The Glorias is fine. But at two and a half hours long, it needs to be more than fine. More importantly, it needs to be more honest in its portrayal of how the feminist movement evolved. Going by this movie, virtually all women were pro-choice and angry about the power structure that resulted in wives and mothers being treated like house servants. All they needed was women like Gloria Steinem to lead them in a revolution. Phyllis Schlafly appears as a 15 second TV clip, dismissed by Bella Abzug (played by Bette Midler) snapping “Can we turn this shit off?” and never seen or mentioned again. There’s no mention of how much damage Schlafly personally inflicted on the feminist movement, and there’s certainly no mention of how, even today, the movement continues to receive massive pushback not just from men, but from other women, whether they’re trans-exclusionary radical feminists, or members of churches that demand deference to husbands. Gloria Steinem’s contribution to feminism cannot be overstated, but we still have so much work to do.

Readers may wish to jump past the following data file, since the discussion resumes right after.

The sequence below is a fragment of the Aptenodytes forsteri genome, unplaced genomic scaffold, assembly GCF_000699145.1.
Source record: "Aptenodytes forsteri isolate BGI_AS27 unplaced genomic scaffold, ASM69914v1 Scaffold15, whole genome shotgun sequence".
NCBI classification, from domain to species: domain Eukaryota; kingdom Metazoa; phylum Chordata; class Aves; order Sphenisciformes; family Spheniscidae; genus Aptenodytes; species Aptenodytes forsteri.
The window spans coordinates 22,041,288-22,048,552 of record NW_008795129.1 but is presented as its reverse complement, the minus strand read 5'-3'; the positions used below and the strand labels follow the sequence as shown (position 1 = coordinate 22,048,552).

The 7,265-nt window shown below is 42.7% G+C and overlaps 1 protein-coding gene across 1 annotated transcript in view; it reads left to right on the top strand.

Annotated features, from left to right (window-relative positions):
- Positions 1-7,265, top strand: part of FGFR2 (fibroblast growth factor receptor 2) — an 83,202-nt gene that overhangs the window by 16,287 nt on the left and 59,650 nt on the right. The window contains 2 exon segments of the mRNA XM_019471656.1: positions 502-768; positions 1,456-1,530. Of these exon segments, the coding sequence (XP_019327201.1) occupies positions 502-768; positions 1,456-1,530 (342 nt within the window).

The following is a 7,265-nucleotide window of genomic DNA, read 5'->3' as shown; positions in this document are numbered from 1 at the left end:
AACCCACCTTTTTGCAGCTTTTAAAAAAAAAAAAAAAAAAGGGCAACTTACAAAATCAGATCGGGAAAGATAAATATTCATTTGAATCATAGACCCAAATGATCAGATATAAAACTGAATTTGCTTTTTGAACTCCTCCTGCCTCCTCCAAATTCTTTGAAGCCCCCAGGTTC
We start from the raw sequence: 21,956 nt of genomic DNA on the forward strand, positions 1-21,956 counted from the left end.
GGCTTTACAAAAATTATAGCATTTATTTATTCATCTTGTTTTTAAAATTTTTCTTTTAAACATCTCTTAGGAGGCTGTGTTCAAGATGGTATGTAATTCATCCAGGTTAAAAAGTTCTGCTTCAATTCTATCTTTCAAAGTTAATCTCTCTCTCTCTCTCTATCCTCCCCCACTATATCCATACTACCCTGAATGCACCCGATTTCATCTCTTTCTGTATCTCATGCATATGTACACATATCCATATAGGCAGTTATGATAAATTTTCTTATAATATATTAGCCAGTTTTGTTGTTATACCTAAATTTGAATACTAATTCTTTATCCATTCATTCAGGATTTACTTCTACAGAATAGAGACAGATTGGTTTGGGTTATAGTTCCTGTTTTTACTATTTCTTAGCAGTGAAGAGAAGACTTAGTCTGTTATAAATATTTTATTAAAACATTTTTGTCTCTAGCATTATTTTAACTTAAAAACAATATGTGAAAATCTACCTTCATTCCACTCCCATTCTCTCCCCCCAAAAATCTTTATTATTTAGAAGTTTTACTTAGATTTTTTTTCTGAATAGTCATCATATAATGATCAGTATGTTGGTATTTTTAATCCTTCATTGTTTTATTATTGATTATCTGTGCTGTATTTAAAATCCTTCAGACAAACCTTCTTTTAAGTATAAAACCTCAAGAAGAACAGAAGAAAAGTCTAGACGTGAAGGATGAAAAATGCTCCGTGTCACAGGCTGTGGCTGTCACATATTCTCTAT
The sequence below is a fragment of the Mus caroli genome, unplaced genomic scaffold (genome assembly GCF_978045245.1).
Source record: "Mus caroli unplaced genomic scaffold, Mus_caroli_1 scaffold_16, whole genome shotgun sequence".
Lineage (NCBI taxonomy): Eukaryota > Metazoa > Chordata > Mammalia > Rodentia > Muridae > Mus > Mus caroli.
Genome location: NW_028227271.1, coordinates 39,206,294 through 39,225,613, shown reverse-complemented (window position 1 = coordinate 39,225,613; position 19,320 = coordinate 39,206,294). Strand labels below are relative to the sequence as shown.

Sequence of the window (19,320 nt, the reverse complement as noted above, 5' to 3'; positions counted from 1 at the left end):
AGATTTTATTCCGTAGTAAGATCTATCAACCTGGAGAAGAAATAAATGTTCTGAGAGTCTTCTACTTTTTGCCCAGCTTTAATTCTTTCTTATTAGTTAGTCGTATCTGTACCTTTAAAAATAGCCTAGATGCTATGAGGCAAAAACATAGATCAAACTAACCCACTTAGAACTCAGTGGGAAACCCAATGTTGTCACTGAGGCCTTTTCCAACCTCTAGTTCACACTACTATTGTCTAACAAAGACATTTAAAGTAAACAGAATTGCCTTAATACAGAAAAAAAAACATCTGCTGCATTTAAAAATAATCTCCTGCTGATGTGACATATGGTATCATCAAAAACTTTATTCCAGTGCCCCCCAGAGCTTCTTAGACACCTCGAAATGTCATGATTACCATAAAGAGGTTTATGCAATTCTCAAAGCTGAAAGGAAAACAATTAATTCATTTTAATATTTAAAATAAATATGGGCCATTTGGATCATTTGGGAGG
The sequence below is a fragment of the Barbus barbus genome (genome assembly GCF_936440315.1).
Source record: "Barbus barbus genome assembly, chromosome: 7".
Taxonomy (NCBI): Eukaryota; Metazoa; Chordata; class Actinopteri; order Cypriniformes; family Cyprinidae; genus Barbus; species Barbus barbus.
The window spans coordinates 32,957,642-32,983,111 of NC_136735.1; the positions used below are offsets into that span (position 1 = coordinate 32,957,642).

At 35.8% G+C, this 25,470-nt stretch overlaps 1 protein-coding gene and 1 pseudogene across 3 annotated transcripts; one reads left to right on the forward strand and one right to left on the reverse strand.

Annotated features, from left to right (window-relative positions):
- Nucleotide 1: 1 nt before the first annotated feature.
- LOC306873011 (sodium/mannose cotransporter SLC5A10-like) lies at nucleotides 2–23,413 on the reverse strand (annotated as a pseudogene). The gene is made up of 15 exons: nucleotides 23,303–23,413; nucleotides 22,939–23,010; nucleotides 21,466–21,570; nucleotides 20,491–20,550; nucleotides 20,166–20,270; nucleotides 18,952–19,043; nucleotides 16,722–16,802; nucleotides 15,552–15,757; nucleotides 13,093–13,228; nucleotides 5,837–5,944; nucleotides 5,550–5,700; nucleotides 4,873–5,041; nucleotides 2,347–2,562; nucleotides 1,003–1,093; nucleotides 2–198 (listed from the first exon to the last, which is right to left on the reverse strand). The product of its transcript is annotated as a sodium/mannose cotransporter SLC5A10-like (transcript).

The Glorias is available on Amazon Prime and VOD starting September 30th.